Social Norms and Social Context
 Norms in Context: Race and Place in American Political Participation. Book Project. This manuscript presents a novel theory of political participation: racial segregation and social norms drive participatory choices in the United States. Using a range of methodologies, I demonstrate that racial segregation leads to variance in social norms regarding the value and meaning of political action in America. This variance alters the rate at which individuals choose to become active, producing differences in aggregate participatory patterns. By considering the impact of social context on political behavior, I provide in this book a nuanced account of normative influence and am able to explain the macro-level patterns of political participation central to understanding politics in an increasingly diverse America. Winner of International Society of Political Psychology Best Dissertation Award, 2017 and Race, Ethnicity, and Politics Section of the American Political Science Association Best Dissertation Award 2017.
 What Makes a Good Neighbor? Race, Place and Norms of Political Participation. 2018. American Political Science Review, 112(3): 494-508. Social rewards for political participation vary across racial groups and community-types, with racial minorities living in co-racial spaces often providing more rewards to be active than Whites.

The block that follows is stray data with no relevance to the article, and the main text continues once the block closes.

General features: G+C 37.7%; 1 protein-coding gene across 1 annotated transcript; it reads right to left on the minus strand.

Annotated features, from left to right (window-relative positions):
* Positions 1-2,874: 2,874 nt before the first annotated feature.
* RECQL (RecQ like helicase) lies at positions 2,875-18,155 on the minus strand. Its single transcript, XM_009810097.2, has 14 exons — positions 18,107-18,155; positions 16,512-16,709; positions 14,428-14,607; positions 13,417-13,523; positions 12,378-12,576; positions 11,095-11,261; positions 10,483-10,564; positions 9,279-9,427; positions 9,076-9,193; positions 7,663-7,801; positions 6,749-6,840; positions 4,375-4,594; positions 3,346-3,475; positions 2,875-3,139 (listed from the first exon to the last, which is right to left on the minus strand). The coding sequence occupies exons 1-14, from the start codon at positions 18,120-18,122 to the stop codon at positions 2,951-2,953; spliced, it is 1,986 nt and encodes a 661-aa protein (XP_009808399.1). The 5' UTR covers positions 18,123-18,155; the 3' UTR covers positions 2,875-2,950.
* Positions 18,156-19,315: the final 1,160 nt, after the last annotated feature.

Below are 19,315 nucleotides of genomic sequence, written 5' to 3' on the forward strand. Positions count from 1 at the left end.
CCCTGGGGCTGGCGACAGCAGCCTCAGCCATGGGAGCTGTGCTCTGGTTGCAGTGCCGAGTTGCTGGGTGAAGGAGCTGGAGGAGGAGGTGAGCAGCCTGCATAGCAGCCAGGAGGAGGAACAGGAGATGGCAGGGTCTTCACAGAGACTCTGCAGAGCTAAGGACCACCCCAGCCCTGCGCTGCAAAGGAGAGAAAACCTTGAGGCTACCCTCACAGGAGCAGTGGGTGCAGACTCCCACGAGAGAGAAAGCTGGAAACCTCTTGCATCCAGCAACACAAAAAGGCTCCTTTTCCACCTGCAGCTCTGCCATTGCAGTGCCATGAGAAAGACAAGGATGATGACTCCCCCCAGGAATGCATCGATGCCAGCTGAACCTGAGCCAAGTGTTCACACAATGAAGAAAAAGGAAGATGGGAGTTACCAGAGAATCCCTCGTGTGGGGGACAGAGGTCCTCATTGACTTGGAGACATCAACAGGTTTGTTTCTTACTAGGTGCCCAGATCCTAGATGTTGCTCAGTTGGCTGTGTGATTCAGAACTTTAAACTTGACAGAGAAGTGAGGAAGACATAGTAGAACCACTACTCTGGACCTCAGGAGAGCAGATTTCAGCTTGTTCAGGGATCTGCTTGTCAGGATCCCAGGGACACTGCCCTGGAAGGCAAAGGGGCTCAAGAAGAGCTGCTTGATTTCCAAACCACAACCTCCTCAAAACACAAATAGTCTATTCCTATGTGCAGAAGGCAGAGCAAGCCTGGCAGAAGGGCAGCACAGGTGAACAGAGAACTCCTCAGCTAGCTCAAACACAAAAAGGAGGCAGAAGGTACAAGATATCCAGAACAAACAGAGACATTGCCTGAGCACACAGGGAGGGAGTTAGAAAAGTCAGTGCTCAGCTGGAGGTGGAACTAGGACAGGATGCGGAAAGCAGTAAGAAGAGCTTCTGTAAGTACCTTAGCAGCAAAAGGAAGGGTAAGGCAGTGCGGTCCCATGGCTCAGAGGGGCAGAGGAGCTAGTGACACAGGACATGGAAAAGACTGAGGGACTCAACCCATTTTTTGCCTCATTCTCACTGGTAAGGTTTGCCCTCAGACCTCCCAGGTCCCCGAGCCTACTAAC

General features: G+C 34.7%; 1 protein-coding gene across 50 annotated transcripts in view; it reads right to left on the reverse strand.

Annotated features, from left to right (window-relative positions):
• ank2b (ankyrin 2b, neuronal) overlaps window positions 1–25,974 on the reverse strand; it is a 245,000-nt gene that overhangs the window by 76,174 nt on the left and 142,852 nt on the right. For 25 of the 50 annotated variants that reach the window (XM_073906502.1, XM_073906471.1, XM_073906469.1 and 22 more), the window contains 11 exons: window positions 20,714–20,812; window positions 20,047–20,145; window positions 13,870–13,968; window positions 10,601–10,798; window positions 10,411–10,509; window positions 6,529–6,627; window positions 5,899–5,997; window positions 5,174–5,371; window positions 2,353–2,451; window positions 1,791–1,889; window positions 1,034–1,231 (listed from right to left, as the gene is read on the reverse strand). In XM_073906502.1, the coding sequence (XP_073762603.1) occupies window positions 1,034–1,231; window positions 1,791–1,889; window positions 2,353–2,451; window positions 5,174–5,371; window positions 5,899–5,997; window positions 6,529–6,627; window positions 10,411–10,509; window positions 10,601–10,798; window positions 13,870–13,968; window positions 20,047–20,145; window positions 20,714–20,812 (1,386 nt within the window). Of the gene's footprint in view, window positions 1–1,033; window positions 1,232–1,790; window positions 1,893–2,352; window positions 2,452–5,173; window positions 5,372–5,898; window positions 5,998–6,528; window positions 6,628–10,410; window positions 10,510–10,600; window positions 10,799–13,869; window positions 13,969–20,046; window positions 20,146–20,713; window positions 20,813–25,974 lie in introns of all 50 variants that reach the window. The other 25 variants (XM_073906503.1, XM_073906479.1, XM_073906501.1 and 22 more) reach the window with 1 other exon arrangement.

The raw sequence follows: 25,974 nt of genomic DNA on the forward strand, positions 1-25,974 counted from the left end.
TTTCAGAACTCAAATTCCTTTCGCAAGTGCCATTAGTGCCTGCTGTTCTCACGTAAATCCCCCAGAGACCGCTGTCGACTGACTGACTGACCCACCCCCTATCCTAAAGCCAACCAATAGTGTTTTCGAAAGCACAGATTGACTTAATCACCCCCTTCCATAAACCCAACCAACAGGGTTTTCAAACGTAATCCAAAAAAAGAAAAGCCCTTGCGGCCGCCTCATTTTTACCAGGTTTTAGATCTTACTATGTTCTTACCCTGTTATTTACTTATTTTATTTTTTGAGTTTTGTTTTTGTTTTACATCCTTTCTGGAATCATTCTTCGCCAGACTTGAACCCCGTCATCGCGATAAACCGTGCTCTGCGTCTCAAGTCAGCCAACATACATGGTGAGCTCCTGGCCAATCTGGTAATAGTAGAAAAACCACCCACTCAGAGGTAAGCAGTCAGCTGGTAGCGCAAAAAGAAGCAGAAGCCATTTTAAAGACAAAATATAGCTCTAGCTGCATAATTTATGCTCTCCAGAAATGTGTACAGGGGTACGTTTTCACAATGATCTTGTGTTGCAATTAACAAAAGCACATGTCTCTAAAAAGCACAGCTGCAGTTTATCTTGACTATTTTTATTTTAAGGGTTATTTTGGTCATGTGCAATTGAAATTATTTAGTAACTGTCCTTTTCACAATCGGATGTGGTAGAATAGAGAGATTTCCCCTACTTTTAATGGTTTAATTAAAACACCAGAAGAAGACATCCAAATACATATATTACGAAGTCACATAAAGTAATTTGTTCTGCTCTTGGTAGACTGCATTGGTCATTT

Finding Purpose in the Past. In progress. Many Americans believe it is important to honor their ancestors, but for some groups, this means being active in politics.
 What Does it Mean to Help? In progress. Explores how those who are religious interpret the helping hands norm. With Michele Margolis.
The Carceral State
 Do Felony Disenfranchisement Laws (De-)Mobilize? A Case of Surrogate Participation. Forthcoming, Journal of Politics. Social connections to convicted felons can increase political participation, but only in states with the most punitive of felony disenfranchisement laws. With Mackenzie Israel-Trummel.
 Explaining the Racial Divide in Carceral State Attitudes. In progress. What explains the vast differences in evaluations of the carceral state between Black and White Americans? We consider social class, social identity, direct experiences, and social spillover. With Bryce Williams-Tuggle and Drew Engelhardt.
 Revisiting Recruitment: Insights from Get-Out-the-Vote Field Experiments. 2016. With Melissa Michelson. In New Advances in the Study of Civic Volunteerism: Resources, Engagement, and Recruitment, ed. Casey Klofstad. Temple University Press.